‘Ten Stocks for Ten Years’ – that was the headline in The Australian Financial Review nearly 5 years ago. The paper had interviewed analysts to identify 10 stocks to ride out the next decade with. Nearly half way through, how are they going?

Resource and energy stocks topped the AFR’s December 2009 list of the 10 stocks tipped to perform the best over the coming decade in Australia. They included BHP Billiton, Rio Tinto, Woodside Petroleum, Santos and Origin Energy.1

“Given the voracious appetite of China and other developing Asian nations for Australia’s resources, it’s a sure bet that punting on the right explorers and miners will deliver superlative returns,” the newspaper said.

Well, actually no. It wasn’t a sure bet. In fact, from the end of December 2009 to the end of June 2014, those five stocks have all lagged the market, some significantly so. And, remember, these were chosen as the best stocks for the next decade.

The return of Santos over that period was +13%. But before you open the champers, keep in mind the return of the market itself, as measured by the S&P/ASX-300 Accumulation index, over that same time frame was nearly 34%.

Even less impressive in a comparative sense from the AFR list were Origin Energy and Woodside Petroleum, which managed returns of around 5% and 3% respectively in this four-and-a-half-year period.

But wait! There’s more! The big heavyweight diversified miners, BHP Billiton and Rio Tinto, have not just failed to match the index in that period. They have gone backwards, delivering negative returns of 5% and 12% respectively.

Now recall, these were the stocks that were going to “shoot the lights out” in the coming decade, the ones you could really count on.

To be fair, the other half of the AFR’s top-10 list performed much better, with Woolworths, James Hardie, Navitas, Sonic Healthcare and Campbell Brothers (now ALS Ltd) delivering returns above the index.

But why would you have staked everything on just 10 stocks, with all the stock and industry specific factors in play, when simply owning the market gave you a solid return with much less idiosyncratic risk? It doesn’t make any sense.

Despite all the evidence to the contrary, the financial media wants you to believe that successful long-term investing is about making forecasts. They do this because it’s fun and exciting to write about individual stocks and industries.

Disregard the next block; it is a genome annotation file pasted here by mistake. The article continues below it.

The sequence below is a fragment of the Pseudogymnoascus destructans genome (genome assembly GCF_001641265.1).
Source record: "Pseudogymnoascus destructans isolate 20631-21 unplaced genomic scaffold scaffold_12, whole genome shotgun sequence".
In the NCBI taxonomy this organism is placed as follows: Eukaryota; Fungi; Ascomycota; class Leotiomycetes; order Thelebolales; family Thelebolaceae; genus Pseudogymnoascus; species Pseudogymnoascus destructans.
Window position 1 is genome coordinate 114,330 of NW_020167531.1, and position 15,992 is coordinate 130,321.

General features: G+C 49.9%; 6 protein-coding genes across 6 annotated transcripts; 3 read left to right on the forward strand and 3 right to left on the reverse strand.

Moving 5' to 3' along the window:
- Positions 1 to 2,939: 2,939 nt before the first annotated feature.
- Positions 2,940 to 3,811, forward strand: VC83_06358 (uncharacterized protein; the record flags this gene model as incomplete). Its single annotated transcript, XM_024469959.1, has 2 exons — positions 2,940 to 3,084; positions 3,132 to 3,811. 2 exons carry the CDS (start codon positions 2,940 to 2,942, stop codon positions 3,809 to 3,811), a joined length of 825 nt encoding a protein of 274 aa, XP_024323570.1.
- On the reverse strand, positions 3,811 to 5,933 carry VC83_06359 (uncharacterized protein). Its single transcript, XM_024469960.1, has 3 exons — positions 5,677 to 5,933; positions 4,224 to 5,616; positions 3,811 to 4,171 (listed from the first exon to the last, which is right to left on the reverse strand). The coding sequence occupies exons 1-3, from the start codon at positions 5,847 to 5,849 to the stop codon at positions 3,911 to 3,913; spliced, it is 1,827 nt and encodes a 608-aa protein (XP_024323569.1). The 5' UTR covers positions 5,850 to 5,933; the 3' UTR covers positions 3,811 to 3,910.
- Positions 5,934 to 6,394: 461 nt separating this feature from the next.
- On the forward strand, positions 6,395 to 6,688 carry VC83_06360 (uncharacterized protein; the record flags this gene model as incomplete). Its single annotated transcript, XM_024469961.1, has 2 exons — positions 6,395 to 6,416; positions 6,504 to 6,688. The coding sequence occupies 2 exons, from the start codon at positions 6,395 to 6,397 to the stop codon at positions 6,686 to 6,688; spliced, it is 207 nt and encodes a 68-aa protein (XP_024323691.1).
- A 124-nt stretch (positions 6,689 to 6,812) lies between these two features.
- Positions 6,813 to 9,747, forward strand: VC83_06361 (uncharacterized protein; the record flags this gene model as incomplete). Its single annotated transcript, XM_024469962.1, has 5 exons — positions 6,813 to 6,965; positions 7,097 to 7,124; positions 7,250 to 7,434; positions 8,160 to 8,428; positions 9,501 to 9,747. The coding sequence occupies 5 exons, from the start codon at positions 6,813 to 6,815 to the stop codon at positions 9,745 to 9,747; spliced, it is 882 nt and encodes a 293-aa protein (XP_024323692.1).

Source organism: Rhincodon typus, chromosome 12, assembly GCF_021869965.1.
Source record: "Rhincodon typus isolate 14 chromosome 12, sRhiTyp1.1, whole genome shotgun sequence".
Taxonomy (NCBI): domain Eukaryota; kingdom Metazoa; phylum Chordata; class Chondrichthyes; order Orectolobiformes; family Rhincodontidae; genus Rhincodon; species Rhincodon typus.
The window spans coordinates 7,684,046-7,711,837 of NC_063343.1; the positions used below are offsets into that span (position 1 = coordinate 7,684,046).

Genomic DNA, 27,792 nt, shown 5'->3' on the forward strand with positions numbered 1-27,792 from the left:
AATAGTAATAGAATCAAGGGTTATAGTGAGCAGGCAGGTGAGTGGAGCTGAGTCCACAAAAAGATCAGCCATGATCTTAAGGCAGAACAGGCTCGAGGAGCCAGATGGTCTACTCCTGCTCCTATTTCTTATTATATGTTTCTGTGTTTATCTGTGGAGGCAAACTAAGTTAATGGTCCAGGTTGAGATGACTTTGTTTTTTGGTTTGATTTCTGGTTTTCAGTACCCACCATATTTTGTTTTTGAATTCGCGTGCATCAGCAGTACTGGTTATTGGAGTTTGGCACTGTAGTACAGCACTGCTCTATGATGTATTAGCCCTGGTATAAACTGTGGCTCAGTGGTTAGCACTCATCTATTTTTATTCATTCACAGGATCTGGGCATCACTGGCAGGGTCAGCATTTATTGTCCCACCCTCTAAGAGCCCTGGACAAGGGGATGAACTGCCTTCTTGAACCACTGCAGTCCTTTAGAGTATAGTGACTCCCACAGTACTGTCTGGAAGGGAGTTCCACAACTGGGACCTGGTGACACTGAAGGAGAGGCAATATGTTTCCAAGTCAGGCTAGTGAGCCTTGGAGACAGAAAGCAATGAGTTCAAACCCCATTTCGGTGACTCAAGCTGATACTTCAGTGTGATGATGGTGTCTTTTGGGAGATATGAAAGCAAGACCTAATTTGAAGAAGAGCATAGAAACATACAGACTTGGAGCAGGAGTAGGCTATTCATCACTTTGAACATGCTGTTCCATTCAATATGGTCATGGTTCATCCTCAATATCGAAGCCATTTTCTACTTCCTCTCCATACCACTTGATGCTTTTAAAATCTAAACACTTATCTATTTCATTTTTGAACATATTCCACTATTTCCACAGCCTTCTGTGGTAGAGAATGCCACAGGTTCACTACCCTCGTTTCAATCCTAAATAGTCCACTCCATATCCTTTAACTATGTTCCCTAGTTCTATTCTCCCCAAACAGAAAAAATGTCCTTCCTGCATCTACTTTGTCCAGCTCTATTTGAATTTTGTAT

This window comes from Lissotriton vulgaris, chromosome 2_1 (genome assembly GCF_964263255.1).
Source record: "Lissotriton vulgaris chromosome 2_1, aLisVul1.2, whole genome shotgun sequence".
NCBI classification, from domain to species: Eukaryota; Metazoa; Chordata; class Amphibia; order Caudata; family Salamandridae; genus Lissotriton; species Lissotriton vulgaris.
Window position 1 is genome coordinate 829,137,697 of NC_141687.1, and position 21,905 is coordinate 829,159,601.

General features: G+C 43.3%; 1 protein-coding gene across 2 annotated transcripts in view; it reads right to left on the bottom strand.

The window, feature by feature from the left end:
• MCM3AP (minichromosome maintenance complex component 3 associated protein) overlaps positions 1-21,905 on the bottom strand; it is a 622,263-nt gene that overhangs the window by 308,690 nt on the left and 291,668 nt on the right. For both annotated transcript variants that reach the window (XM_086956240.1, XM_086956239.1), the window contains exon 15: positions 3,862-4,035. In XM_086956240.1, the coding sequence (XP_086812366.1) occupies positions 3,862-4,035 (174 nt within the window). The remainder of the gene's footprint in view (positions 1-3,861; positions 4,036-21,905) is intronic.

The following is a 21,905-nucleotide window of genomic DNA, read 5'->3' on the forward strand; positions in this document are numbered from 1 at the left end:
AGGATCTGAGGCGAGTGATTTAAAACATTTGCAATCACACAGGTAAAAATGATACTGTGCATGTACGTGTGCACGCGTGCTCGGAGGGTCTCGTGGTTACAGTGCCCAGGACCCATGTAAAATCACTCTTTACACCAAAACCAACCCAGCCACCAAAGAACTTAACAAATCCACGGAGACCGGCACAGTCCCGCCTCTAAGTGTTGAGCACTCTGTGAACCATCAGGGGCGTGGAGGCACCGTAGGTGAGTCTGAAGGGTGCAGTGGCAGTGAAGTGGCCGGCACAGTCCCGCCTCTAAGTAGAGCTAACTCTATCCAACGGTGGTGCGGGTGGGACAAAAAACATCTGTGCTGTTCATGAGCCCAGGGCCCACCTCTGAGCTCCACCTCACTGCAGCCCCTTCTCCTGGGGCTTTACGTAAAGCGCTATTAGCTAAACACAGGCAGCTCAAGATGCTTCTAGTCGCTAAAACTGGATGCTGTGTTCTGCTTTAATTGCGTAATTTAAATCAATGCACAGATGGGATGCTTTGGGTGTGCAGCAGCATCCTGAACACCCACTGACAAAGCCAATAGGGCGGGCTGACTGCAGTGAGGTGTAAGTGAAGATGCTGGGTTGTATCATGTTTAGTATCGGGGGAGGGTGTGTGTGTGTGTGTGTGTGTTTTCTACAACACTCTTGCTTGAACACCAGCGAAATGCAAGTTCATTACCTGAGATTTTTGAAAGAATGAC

The reality is you don’t need to take those sorts of risks. And in any case, the media inevitably hypes up sector and stock stories that are already factored into prices, so if you act on their tips you end up buying at or near the top.

The alternative approach is less of a gamble, but also a little boring. And that’s why it doesn’t feature in the media much.

In a nutshell, this other approach involves structuring a diversified portfolio around many stocks, many sectors and many countries. As we don’t know where the next big fish are going to come from, you use a dragnet instead of a single line.

This other approach involves assuming prices are fair. Instead of trying to “beat” the market and identify pricing “mistakes”, you’re going with the market’s flow and seeking to secure the returns that are there for the taking.

Sure, compiling top 10 lists is fun. If you’re right, you look like a hero and you have something to brag about at the next barbecue. But that’s speculation. It’s not investment.

The fact is no-one knows what the top 10 stocks will be over the next decade. If they did know, there would be little risk involved. And without risk, there is no return.

Whatever the decade, that doesn’t change.

1. ’10 Stocks for the Next 10 Years’, Australian Financial Review, Dec 23, 2009